There is only one thing in the world worse than being talked about, and that is not being talked about.—Oscar Wilde, 1891
1) The owners of Esther’s Haircutting Studio, the salon in Tarzana, California, where Britney Spears shaved herself bald in 2007, knew immediately that the relics of her breakdown were sacred. The sweepings from their floor, along with a blue lighter and the half can of Red Bull the star had left behind, went on auction a few days later with a reserve of one million dollars. The bidding may have started too low. Photographs of Brad Pitt and Angelina Jolie’s twins—images with a shelf life of less than a week—sold to a transatlantic consortium of People and Hello magazines for fourteen million the next year. The first blush of Knox and Vivienne were worth more than a midsize Lear Jet, more than a goodish penthouse apartment in Dubai, more than 1.4 million malaria nets. It may seem ridiculous, but we value these artifacts so highly for a reason: they belong to the spirits that guide us through the stages of modern life.
2) Celebrities are not appendages of our society anymore; they are the basis of our communal lives. Literature and architecture, art and politics, are at most sidelights—small, ancient alleyways down which fewer and fewer minds wander. Pop culture has long since left the word culture behind to become the primary way we understand the world. Just before she died, the film critic Pauline Kael told a friend, “When we championed trash culture, we had no idea it would become the only culture,” and she was right. The average American household now watches eight hours and twenty-one minutes of television a day. If we want to understand ourselves, if we want to understand the civilization to which we belong, we have to understand celebrities, because the modern world of freedom and loneliness has produced them as the primary communal experience. (I know more about Tom Cruise’s sexual history than I do about my cousins’.) We confront the mysteries and the terrors of life through them.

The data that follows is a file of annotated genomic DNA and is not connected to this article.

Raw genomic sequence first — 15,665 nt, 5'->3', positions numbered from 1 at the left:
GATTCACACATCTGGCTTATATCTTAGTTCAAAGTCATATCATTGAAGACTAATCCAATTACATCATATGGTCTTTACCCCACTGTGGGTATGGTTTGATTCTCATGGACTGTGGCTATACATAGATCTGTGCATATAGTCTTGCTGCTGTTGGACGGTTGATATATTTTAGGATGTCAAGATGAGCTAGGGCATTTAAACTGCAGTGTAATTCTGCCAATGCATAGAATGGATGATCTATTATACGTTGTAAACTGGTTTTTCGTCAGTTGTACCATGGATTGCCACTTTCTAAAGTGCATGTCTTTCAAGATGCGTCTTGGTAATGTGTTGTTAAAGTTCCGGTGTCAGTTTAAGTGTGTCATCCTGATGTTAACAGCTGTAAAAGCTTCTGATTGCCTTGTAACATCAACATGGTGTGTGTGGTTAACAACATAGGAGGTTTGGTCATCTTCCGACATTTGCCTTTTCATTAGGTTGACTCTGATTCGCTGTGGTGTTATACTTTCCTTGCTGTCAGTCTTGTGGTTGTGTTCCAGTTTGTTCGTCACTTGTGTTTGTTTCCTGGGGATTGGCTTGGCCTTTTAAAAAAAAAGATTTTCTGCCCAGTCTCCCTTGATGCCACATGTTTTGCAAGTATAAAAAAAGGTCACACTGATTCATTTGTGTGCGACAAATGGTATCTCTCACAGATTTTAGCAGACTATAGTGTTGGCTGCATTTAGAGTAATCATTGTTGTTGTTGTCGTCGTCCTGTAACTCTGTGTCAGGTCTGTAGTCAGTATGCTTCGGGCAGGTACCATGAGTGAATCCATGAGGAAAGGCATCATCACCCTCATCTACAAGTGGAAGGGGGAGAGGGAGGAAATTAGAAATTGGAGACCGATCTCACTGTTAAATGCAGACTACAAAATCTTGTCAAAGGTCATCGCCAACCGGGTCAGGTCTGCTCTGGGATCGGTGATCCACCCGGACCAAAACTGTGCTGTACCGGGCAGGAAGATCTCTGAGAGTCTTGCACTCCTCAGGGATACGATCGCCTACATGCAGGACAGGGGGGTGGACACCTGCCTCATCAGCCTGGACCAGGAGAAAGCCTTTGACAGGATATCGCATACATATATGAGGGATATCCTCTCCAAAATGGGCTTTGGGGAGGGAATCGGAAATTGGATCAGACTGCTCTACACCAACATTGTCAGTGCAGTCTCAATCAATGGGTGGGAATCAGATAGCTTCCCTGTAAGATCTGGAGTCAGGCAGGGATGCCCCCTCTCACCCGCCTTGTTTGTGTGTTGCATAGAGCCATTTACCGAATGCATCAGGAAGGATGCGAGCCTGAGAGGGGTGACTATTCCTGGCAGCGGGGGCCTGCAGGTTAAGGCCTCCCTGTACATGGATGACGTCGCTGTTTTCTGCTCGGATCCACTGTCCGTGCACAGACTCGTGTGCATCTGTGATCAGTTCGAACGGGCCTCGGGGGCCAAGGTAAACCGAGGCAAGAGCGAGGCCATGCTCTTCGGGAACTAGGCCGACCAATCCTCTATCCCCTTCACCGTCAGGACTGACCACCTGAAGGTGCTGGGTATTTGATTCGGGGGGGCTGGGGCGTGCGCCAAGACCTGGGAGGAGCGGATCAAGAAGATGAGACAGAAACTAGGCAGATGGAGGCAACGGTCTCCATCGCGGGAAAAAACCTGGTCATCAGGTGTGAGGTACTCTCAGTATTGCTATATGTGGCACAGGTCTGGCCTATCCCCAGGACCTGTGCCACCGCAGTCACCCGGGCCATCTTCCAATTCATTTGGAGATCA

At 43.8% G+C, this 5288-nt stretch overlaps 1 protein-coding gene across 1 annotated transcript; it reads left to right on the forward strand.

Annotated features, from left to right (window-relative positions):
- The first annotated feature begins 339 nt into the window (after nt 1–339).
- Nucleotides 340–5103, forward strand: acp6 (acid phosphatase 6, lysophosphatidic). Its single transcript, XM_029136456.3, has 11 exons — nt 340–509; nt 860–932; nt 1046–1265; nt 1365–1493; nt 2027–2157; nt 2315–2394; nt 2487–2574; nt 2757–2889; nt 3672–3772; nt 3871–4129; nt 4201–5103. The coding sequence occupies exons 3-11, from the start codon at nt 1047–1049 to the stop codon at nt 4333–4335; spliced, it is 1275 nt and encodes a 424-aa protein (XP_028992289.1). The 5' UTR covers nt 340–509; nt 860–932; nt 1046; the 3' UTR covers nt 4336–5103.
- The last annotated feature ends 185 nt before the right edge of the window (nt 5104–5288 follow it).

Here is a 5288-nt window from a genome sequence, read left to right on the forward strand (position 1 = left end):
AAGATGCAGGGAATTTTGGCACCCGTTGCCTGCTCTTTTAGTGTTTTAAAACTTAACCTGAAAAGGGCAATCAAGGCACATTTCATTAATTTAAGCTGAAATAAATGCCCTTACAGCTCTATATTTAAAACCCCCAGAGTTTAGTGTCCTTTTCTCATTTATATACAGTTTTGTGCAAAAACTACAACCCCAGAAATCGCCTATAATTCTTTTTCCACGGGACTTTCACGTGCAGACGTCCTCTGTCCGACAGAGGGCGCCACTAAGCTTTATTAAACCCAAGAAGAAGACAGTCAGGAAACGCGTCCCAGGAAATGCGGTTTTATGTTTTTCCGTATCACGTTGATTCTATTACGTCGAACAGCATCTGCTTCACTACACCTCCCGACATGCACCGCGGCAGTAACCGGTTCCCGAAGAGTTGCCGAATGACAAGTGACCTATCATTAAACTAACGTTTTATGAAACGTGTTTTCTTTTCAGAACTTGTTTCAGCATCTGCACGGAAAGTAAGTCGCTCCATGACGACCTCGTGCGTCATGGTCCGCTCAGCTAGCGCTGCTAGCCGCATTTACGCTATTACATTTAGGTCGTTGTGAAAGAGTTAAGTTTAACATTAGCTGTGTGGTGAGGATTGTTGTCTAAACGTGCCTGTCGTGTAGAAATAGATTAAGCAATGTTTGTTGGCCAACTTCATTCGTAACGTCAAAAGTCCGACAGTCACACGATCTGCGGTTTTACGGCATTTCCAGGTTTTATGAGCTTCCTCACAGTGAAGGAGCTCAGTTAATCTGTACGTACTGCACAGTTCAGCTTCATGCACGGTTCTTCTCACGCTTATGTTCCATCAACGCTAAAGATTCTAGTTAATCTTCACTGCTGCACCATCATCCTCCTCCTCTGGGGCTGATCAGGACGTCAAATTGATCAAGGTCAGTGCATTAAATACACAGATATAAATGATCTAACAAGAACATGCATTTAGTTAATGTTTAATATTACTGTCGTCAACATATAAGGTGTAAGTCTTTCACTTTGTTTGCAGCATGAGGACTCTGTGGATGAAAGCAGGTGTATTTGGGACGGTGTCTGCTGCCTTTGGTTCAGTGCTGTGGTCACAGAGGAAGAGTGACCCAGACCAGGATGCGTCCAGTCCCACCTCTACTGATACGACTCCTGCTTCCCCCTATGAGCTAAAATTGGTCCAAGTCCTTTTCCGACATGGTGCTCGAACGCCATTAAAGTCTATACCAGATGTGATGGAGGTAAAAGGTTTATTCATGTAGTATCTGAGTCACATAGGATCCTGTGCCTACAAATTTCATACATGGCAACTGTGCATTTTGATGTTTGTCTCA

3) Celebrity culture may seem ahistorical—superficial and of the moment—but its roots reach deeply into the past four hundred years. The dominance of celebrity culture is the long triumphal march of image over substance.
Head of Cycladic female statue, Keros, c. 2500 BC. © Louvre, Giraudon, The Bridgeman Art Library International.
4) The word “celebrity” in its current English sense of “a famous person” dates from 1849, a decade after the invention of photography. Just as voodoo is a danced religion, pop culture is a religion of poses, a spiritual response to image reproduction. The prehistory of celebrity is identical with the genealogy of mass-produced faces. The first celebrities were the kings and emperors who stamped their faces on coins; royalty is still the dominant mode of celebrity—the image of the powerful personality whose charisma is a guarantee of authority. In Canada, Hello is a best-selling magazine, and it focuses heavily on the royal family; the royalty in Holland and Britain are still among the countries’ most popular celebrities.